Posted on | March 14, 2011 | No Comments
1. Smoking rates among teens have fallen dramatically since the late 1980s, but have hit a plateau at just under 1 in 5.
2. There are certainly many reasons for this, and we could be at a natural barrier, but less aggressive anti-smoking advertising is likely partly to blame.
3. Also to blame is a resurgence in pop culture smoking references – everything from pop music to the latest animated kid-flick “Rango.”
When I was a kid, people smoked on screen.
Yes, television advertising was off the air since Virginia Slims last spot on Carson’s “Tonight Show” in 1971, but throughout the 1970s and 1980s smoking remained a mainstay of popular movies.
In the 1990s, that started to change, especially with movies aimed at children.
Anti-smoking groups began targeting Hollywood in the same way tobacco conglomerates did decades before. If they could make smoking cool by featuring it on the big screen, perhaps they could make it disappear (especially for younger moviegoers) by eliminating it.
If you remember, this was the era of tobacco legislation, court cases, and record payouts by tobacco companies to states Attorneys General to recoup the direct and indirect costs to public health. Taken together with aggressive anti-smoking advertising, the rate of young smokers lighting up for the first time has dropped from 36.4% in 1997 to 19.5% in 2010 according to the CDC.
But a funny thing happened on the way to “zero”. The rate of current cigarette use among teens has leveled off.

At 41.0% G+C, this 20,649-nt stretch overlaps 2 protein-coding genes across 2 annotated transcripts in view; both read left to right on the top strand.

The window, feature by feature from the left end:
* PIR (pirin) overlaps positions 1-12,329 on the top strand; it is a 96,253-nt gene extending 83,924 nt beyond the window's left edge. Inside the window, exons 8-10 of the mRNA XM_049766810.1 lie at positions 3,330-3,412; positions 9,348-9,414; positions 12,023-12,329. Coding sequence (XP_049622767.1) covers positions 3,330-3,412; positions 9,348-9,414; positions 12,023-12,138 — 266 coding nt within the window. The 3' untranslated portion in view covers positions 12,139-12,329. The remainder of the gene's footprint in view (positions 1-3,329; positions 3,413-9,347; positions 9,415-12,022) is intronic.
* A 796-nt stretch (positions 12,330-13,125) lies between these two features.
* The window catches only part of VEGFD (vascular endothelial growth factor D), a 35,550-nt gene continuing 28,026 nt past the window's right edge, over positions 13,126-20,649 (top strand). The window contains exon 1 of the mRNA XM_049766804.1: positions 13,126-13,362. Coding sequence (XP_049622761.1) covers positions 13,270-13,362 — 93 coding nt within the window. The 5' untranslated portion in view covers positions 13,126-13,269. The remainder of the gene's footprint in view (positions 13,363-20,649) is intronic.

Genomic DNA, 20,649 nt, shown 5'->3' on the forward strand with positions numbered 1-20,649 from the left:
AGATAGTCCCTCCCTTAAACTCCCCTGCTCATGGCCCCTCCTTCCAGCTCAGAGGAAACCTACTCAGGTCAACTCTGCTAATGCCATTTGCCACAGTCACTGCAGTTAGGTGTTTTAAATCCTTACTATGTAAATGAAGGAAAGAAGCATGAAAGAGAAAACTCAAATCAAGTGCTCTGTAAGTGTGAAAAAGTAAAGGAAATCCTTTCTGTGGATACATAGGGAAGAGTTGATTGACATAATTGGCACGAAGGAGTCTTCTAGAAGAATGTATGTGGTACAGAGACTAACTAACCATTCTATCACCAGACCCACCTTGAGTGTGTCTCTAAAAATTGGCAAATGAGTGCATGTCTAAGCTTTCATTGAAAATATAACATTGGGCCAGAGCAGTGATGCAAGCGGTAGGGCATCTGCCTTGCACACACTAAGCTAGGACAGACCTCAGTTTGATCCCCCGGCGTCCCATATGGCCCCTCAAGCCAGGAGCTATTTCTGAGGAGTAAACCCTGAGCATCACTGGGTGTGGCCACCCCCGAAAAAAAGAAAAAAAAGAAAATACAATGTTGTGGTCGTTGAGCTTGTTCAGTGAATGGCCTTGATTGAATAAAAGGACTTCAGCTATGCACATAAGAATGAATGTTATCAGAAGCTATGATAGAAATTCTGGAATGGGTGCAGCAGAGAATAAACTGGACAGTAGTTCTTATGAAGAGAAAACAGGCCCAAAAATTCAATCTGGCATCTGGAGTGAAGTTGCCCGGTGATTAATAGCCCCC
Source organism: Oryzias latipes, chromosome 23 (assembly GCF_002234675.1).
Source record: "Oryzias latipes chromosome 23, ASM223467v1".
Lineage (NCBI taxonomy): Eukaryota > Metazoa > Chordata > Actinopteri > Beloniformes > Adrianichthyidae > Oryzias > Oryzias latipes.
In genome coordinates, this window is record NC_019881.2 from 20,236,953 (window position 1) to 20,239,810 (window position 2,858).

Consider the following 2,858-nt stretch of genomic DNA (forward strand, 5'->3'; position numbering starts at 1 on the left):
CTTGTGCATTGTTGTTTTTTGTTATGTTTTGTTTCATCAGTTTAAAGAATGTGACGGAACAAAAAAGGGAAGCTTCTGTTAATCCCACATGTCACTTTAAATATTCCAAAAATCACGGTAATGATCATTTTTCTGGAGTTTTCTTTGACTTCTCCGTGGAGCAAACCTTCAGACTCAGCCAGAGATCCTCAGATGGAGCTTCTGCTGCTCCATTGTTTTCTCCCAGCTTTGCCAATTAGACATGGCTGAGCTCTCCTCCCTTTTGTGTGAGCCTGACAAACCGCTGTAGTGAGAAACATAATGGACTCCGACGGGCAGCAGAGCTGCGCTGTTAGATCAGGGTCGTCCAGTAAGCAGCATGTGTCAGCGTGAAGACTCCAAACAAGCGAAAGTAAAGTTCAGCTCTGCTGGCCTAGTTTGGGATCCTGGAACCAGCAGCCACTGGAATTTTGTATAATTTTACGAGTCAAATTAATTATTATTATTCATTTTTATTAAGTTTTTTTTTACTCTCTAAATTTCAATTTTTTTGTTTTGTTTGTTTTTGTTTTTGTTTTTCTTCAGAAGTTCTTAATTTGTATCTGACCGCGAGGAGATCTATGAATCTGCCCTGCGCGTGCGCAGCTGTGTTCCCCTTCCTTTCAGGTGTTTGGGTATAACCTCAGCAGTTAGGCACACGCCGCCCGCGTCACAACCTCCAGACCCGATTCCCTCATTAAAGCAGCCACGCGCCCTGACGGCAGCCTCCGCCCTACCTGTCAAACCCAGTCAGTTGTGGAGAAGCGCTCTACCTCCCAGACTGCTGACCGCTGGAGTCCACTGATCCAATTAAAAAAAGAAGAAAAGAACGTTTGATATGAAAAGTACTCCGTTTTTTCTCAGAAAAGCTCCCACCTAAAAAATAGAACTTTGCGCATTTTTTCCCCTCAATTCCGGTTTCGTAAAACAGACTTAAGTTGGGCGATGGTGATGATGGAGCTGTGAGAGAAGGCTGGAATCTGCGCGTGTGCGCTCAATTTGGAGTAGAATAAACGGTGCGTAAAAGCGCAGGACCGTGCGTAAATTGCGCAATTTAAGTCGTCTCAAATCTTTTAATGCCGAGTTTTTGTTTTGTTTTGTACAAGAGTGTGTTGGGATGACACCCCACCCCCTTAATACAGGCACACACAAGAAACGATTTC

If “everyone knows” the dangers of smoking – especially starting young – what gives?
A few things. As a parent of a teen (and with another entering that age bracket), it’s becoming clear that whatever I don’t approve of, they want to try. It’s a sign of rebellion, and a way to forge their own identity. Beyond that, much of the money that was supposed to be used for tobacco cessation advertising was gobbled up in state government budget crunch solutions a few years back – Minnesota included. As a student of the advertising craft, I know how well it can work. I also know what the lack of advertising means. And let’s not forget the classic American urge to not be told what to do, even if that thing is ridiculously stupid (the second leading cause of preventable death, behind only obesity, qualifies as ridiculously stupid in my book). We’ll defend our freedom to the death to run headlong into a tree if that’s what we choose.
But I think there’s something a little more than that. Smoking is definitely making a pop culture comeback, and it was on full display during a weekend showing of Johnny Depp’s new kid-thriller “Rango”. Animated characters smoked on screen. It blew me away. I haven’t seen that since the old-time classic Disney’s flicks (most recently “101 Dalmatians”).
Anti-smoking and parent groups are calling foul. They cite a 2007 mandate from the Motion Picture Association of American that any movie that featured too much smoking be slapped with an R rating. They say Rango should get it. And I agree.
Paramount’s execs say that the characters smoking are the “bad guys” and that their behavior is so poor that kids would associate smoking with undesirable traits. And besides, they’re animals, not people.
We already know that smoking fits the classic rebel archetype. It was always the “bad guys” who were smoking, and that’s what made it so appealing. For a certain percentage of all kids (and a bigger percentage of teens), the anti-hero is precisely who they identify with. Layer on a dose of a smoking Lady Gaga or Charlie Sheen and its a pretty potent persuasive cocktail. And all that without advertising and promotion of equal strength on the other side.
Listen, I’m not here to advocate that moviemakers can’t show someone (or some animal) lighting up in their film. That’s their choice. But if you’re showing it to kids – who are actively forming their impressions of the world around them – parents need to know before they go in. That’s our choice. An R rating helps make the decision.
WebMD: Decline in Teen Smoking Rate Levels Off